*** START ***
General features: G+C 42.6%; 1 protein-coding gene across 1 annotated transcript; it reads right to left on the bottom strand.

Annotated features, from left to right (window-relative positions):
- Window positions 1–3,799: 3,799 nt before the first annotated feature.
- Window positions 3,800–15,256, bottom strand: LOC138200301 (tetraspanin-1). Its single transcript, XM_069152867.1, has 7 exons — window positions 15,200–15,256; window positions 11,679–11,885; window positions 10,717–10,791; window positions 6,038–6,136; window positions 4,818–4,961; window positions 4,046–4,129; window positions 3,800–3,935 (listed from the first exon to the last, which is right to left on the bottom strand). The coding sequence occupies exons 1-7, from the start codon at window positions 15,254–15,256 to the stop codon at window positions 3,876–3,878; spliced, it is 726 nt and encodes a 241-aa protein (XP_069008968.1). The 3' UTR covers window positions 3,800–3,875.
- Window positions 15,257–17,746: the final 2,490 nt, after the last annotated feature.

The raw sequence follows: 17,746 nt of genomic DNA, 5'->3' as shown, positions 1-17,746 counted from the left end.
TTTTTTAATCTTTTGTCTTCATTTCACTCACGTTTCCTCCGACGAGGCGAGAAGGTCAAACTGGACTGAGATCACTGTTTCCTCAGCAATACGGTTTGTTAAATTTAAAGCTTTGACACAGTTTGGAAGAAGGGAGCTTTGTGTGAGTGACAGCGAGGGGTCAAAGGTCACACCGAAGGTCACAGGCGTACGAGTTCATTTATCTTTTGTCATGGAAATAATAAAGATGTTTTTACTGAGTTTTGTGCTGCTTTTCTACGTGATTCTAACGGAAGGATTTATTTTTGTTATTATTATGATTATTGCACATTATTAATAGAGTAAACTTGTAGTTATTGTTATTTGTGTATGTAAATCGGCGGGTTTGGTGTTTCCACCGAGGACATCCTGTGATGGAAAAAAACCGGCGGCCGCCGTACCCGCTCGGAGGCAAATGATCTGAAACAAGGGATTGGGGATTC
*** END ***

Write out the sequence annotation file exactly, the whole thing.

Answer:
General features: G+C 42.6%; 1 protein-coding gene across 1 annotated transcript; it reads right to left on the bottom strand.

Annotated features, from left to right (window-relative positions):
- Window positions 1–3,799: 3,799 nt before the first annotated feature.
- Window positions 3,800–15,256, bottom strand: LOC138200301 (tetraspanin-1). Its single transcript, XM_069152867.1, has 7 exons — window positions 15,200–15,256; window positions 11,679–11,885; window positions 10,717–10,791; window positions 6,038–6,136; window positions 4,818–4,961; window positions 4,046–4,129; window positions 3,800–3,935 (listed from the first exon to the last, which is right to left on the bottom strand). The coding sequence occupies exons 1-7, from the start codon at window positions 15,254–15,256 to the stop codon at window positions 3,876–3,878; spliced, it is 726 nt and encodes a 241-aa protein (XP_069008968.1). The 3' UTR covers window positions 3,800–3,875.
- Window positions 15,257–17,746: the final 2,490 nt, after the last annotated feature.

The raw sequence follows: 17,746 nt of genomic DNA, 5'->3' as shown, positions 1-17,746 counted from the left end.
TTTTTTAATCTTTTGTCTTCATTTCACTCACGTTTCCTCCGACGAGGCGAGAAGGTCAAACTGGACTGAGATCACTGTTTCCTCAGCAATACGGTTTGTTAAATTTAAAGCTTTGACACAGTTTGGAAGAAGGGAGCTTTGTGTGAGTGACAGCGAGGGGTCAAAGGTCACACCGAAGGTCACAGGCGTACGAGTTCATTTATCTTTTGTCATGGAAATAATAAAGATGTTTTTACTGAGTTTTGTGCTGCTTTTCTACGTGATTCTAACGGAAGGATTTATTTTTGTTATTATTATGATTATTGCACATTATTAATAGAGTAAACTTGTAGTTATTGTTATTTGTGTATGTAAATCGGCGGGTTTGGTGTTTCCACCGAGGACATCCTGTGATGGAAAAAAACCGGCGGCCGCCGTACCCGCTCGGAGGCAAATGATCTGAAACAAGGGATTGGGGATTC